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Private Tours No Longer Just for Wealthy TravelersJune 13, 2014
Editor: Here's a report on one experience of booking a personal tour online. What do you think of this trend? Is it better to take the advice of strangers online or of a trusted travel advisor?
Beth J. Harpaz, The Associated Press, June 13, 2014
NEW YORK (AP) — I had one night only in Medellin, Colombia. It was Christmas and I was determined to see the city's famous holiday lights. An online search led me to LandVentureTravel.com, which specializes in private Medellin tours. By email, I booked a guide to meet my family at our hotel and take us to see the lights.
I found good reviews for the service on other websites, but felt nervous. What if the guide didn't show? What if his driving was bad? What if the neighborhoods were scary?
But our guide was phenomenal. We not only loved the lights, but we genuinely connected with our guide about everything from the economy to politics. It was my first private tour, and it was a revelation — completely different from group tours with canned scripts and time wasted waiting for others to shop and use bathrooms.
Private tours are no longer the exclusive domain of wealthy travelers and high-end packages. Websites and social media have made it easy for travelers to book a personal guide. "There is a growing desire for this," said Jamie Wong, founder of Vayable.com, one of the biggest sites connecting tourists with locals, offering 8,500 experiences in 800 cities. "We're leaving the double-decker buses and prefab, packaged tours and entering an era of eclecticism where niche is becoming mainstream."
Prices for personal tours are often but not always lower than group tours, ranging from $15 to hundreds of dollars, depending on location, duration and logistics. Tours4Tips charges nothing for walking tours of Santiago, Chile — participants pay what they wish at the end, with an average $12 tip. Our tour for four in Medellin was $140 — $35 per person, or half the price of a Christmas lights bus tour in New York.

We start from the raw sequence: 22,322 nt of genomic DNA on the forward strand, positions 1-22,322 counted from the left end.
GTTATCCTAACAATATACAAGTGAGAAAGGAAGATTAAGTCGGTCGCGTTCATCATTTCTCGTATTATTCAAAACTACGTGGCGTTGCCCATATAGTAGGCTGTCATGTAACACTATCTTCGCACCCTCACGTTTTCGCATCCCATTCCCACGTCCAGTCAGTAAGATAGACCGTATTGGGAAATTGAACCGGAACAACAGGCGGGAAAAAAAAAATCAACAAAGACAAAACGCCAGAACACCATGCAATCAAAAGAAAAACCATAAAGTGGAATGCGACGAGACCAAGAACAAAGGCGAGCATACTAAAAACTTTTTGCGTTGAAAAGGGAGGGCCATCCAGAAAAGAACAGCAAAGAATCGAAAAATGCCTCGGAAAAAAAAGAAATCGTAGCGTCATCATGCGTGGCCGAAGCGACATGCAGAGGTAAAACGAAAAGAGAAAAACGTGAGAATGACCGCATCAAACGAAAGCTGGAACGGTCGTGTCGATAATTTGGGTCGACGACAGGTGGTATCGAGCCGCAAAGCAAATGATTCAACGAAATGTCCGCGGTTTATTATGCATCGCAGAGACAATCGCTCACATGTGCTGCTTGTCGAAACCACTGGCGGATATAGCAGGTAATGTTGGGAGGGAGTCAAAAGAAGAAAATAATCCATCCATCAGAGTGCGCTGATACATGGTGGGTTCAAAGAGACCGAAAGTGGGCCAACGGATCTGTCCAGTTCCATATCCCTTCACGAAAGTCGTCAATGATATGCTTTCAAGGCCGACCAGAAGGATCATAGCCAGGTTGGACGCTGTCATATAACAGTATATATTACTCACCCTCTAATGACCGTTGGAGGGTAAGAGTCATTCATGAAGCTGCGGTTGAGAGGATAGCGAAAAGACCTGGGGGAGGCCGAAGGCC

Regardless of cost, personal tours are often more meaningful than packaged tours. You not only get a customized itinerary, but you get to meet a local. Robin Samora of Boston paid $100 each for four-hour tours in Budapest and Prague. "We loved that the tour was personalized, with what we liked to do," she said. "We also had the ability to ask questions about any subject," including what it was like to grow up under communism.
The hardest part is finding the tour of your dreams. Many travelers simply ask friends or use social media. Others search on blogs, TripAdvisor or Lonely Planet threads. Tours on Vayable and other sites — ToursByLocals, UrbanAdventures, Rent-A-Guide, Nomaders — tend to fall into obvious categories such as food, shopping, major attractions, history, art, architecture and outdoor adventures. But Vayable also lets users request a custom itinerary, which local guides then bid on.
Elisse Goldstein-Clark, who owns the Elkhorn Inn in Eckman, West Virginia, "was Googling to find foodie things to do in Rome — there are lots of foodie tours there. But I started reading about truffle-hunting with a guide in Le Marche in rural Italy, and we changed our trip so we could go truffle-hunting." She and her husband spent several hours on a bus getting there, but it ended up being "a foodie once-in-a-lifetime experience."
Jeremy Hanson, a New Yorker who just graduated from law school, often finds guides through local travel agencies in the place he's visiting. "These types of guides don't have the infrastructure to man the phone and put up a website," he explained. In Nicaragua, he found a guide for a volcano hike "essentially just by walking up and down the street and speaking to people in my broken Spanish."
The only downside? Sometimes guides are too devoted. "We had one in Malacca, Malaysia, who wanted to show us every little detail," he recalled with a laugh. "We tried to say, 'We have to go to the bathroom, we have to go to eat.' He said, 'I'll give you 15 minutes and then we'll start the second half.'"
Vanessa Giacoppo of Hoboken, New Jersey, took a private photography tour in Iceland for $400 that included door-to-door transportation, as many private tours do. The guide drove her and her fiancé to waterfalls and other hard-to-reach sites, and coached them on taking photos that were so good, she blew one up to a 3-by-7-foot canvas. "In terms of the price, you do everything when you travel for the experience," she said. "When were we going back to Iceland? We wanted to be able to capture that moment."
Karmina Zafiro of San Francisco booked two private tours in Taiwan, one for food through Vayable and one to see Taroko Gorge, found through TripAdvisor. "After both tours, I felt like I'd made local friends. You made that personal connection. They weren't selling me anything. But they imparted that local flavor."
This article was written by Beth J. Harpaz from The Associated Press and was legally licensed through the NewsCred publisher network.